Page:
| Data Key
Contain Some Downloadable Data | Selected Full Text in Adobe PDF Format
Selected Peer Reviewed articles | U.S. Government Site| Tips on searching
|Find a book|
|John B. Coleman Prairie View Online Catalog https://voyager-pv.tamu.edu/ In the center column of the library homepage, click on “Find Books” to locate books, periodical titles, government publications, and other materials on your topic. The “Fill in the Box” index tab permits searches by various combinations of author, title, keyword, or subject using the pull down menus.|
|Library of Congress Classifications|
|To study community development, you need to look at three perspectives, 1. Physical (civil engineering, architecture, construction science and urban planning), 2. Economics (business and public administration), and 3. Social (social work, history, and political science). Here are relevant subjects of community development’s classification:
|Selected Reference Books|
|EBSC Host http://search.ebscohost.com/Community.aspx?authtype=ip&ugt=720771666C9665577776755662E56E9229E367D36513619368E329E335133503&return=yEI Compendex Web http://www.engineeringvillage2.org/controller/servlet/Controller?EISESSION=1_1e1962d11c2ed159d26ca2ses2&CID=quickSearch&database=3CQ Electronic Library http://library.cqpress.com/PAIS International http://www.csa.com/Sanborn – Texas Maps http://sanborn.umi.com/World Cat http://www.pvamu.edu/pages/3649.asp#W|
|US Department of Housing & Urban Development (http://www.hud.gov/)
Website from the US Department of Housing, full of important information for community development Center for Rural Affairs (http://www.cfra.org/community)
This is the home-page of the Center for Rural Affairs “was established in 1973 as a nonprofit by rural Nebraskans and had since grown to a nationally recognized policy analysis and advocacy organization focused on the upper Midwest and Great Plains. In recent years our national grassroots base has grown to nearly 30,000 individuals including people in all 50 states” (home “about us”). A lot of useful information including free monthly newsletter. Community Tool Box (http://ctb.ku.edu/en/Default.htm)This website provides hundred of links (click “connect with others”, you will see “links to other online resources”). This site has been developing (ongoing) by the work group for community health and development department at the University of Kansas. The tool box provides over 7,000 pages of practical information to support your work in promoting community health and development.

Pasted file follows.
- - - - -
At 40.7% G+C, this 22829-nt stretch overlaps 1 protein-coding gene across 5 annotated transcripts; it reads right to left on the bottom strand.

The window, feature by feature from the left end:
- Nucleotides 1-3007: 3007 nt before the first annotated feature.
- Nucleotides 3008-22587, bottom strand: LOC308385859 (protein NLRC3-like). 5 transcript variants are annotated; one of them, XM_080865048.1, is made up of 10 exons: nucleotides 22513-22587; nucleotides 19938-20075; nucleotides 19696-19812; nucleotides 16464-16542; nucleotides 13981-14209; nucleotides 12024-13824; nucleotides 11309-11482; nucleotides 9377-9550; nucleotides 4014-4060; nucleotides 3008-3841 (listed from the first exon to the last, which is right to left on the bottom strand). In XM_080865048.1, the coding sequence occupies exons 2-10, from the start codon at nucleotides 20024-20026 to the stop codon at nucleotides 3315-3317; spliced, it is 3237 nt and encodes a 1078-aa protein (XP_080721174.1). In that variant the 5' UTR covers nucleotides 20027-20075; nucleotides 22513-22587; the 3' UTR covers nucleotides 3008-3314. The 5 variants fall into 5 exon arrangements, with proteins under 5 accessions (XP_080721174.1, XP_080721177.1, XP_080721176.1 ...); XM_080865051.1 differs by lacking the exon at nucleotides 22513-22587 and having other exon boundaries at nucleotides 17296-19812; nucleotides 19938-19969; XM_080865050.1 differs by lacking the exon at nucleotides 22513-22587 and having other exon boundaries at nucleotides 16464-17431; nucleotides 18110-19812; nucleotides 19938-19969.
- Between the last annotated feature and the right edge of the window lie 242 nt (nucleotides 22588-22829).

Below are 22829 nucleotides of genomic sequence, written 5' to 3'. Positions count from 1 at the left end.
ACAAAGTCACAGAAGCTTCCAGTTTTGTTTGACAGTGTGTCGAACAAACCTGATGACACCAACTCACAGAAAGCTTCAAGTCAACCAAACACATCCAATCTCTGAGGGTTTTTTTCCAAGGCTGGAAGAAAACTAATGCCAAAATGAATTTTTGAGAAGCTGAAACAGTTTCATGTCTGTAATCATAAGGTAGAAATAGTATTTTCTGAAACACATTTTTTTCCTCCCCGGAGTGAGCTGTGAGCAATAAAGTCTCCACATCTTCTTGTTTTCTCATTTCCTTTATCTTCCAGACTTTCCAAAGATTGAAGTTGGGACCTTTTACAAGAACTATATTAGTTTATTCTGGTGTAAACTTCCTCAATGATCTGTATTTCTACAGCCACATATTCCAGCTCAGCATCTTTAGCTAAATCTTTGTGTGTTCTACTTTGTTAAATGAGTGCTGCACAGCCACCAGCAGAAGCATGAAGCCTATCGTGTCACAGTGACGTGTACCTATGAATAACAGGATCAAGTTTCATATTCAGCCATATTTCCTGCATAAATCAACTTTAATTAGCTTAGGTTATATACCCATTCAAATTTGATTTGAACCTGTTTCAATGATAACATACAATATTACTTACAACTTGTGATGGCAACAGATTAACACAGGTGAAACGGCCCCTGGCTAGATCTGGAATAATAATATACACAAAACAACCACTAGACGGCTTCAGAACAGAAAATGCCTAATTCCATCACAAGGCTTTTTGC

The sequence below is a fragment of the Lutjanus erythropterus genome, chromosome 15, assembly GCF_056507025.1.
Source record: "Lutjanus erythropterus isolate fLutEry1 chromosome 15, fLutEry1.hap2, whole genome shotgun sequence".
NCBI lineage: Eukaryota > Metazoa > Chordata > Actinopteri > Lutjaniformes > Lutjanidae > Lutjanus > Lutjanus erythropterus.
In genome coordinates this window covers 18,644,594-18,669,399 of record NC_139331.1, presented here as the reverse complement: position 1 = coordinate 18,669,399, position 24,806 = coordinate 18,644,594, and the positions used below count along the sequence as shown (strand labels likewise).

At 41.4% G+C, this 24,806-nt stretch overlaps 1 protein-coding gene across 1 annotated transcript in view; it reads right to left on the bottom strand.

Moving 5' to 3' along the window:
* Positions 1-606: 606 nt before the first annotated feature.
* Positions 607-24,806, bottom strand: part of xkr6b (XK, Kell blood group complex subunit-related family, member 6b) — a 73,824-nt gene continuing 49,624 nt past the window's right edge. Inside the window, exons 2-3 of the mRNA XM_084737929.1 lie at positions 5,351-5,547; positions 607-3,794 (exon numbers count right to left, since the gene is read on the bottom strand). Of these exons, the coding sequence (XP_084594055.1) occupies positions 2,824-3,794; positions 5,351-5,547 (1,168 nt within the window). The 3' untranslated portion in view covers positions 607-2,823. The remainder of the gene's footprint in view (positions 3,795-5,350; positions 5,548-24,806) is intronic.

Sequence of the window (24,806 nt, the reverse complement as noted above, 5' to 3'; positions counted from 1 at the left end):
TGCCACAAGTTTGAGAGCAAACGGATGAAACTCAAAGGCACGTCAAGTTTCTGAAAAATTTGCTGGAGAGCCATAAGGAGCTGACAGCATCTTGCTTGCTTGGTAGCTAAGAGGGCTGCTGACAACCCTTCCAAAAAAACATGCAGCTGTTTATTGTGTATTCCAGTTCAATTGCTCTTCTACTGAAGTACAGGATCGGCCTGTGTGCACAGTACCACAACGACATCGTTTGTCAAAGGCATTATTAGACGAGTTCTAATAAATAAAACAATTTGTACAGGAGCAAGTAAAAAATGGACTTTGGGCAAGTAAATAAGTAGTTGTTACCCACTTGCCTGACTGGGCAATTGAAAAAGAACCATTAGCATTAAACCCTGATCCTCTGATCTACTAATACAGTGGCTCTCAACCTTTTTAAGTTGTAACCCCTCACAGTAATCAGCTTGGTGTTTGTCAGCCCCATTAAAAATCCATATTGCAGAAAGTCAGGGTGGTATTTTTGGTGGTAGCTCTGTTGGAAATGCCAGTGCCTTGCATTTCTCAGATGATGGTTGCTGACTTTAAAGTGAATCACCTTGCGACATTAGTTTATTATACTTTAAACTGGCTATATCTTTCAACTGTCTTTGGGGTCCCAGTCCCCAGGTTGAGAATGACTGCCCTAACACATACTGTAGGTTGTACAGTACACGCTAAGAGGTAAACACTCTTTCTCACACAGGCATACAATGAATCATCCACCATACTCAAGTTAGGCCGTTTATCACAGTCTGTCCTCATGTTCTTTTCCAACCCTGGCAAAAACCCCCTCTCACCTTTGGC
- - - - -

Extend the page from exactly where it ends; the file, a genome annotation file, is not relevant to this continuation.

Community Development Society (http://comm-dev.org/)
Home page of the organization which provides promotions for community leadership and development: if you join the membership (must pay), you will receive conference and publication information, job posting, and listserve.
Census (http://www.census.gov/) source for population, housing, economic, and geographic data
All are available in the periodical room (1st floor)
|Internet Search Engines|
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